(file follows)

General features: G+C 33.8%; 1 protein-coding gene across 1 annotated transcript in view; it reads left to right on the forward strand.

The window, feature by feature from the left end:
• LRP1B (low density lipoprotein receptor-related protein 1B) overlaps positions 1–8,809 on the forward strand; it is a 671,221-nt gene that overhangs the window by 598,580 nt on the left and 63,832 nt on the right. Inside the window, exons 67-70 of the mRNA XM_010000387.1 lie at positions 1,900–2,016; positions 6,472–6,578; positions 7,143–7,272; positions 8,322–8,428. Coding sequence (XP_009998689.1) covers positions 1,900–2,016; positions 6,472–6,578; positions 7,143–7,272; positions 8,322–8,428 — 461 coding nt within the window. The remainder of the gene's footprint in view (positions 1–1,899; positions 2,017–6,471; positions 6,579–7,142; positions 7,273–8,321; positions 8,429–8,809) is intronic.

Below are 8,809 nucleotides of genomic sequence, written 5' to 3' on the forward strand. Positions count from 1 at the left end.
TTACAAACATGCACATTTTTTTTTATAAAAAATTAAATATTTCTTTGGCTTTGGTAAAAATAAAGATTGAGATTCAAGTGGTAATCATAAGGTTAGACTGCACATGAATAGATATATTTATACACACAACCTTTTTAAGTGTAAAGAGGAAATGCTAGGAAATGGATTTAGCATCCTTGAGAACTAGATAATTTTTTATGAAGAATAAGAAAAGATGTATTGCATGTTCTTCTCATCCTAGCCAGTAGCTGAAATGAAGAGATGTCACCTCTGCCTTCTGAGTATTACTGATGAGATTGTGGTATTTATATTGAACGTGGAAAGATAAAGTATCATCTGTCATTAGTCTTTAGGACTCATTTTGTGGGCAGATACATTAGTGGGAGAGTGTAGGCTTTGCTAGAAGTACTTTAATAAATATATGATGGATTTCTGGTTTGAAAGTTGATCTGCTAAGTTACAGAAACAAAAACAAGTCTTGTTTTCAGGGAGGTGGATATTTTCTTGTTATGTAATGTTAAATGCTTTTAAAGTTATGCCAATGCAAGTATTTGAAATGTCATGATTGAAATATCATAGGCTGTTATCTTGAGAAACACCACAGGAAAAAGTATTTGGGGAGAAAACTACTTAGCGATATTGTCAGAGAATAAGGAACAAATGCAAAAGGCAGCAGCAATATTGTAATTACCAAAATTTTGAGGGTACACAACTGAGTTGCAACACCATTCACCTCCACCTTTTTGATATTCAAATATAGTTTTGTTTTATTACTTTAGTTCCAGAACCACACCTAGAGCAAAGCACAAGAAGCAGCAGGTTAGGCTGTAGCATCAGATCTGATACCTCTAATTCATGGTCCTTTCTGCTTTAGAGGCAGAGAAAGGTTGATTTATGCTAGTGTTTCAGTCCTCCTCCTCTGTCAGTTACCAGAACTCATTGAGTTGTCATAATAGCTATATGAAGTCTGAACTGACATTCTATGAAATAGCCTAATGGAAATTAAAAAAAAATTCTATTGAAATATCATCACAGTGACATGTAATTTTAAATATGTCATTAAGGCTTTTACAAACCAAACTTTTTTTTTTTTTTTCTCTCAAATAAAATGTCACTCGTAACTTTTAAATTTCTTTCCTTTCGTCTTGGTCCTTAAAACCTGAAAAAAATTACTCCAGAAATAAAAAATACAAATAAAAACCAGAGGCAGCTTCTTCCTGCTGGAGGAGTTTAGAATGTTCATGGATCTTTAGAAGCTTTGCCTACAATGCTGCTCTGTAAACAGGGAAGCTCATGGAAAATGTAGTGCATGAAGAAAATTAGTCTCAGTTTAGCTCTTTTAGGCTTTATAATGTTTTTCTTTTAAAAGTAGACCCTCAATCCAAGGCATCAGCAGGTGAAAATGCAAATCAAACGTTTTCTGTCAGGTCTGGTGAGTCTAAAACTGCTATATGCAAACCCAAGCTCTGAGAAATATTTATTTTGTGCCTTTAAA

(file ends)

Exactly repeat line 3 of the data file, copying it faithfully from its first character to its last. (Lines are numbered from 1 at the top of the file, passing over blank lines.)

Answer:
• LRP1B (low density lipoprotein receptor-related protein 1B) overlaps positions 1–8,809 on the forward strand; it is a 671,221-nt gene that overhangs the window by 598,580 nt on the left and 63,832 nt on the right. Inside the window, exons 67-70 of the mRNA XM_010000387.1 lie at positions 1,900–2,016; positions 6,472–6,578; positions 7,143–7,272; positions 8,322–8,428. Coding sequence (XP_009998689.1) covers positions 1,900–2,016; positions 6,472–6,578; positions 7,143–7,272; positions 8,322–8,428 — 461 coding nt within the window. The remainder of the gene's footprint in view (positions 1–1,899; positions 2,017–6,471; positions 6,579–7,142; positions 7,273–8,321; positions 8,429–8,809) is intronic.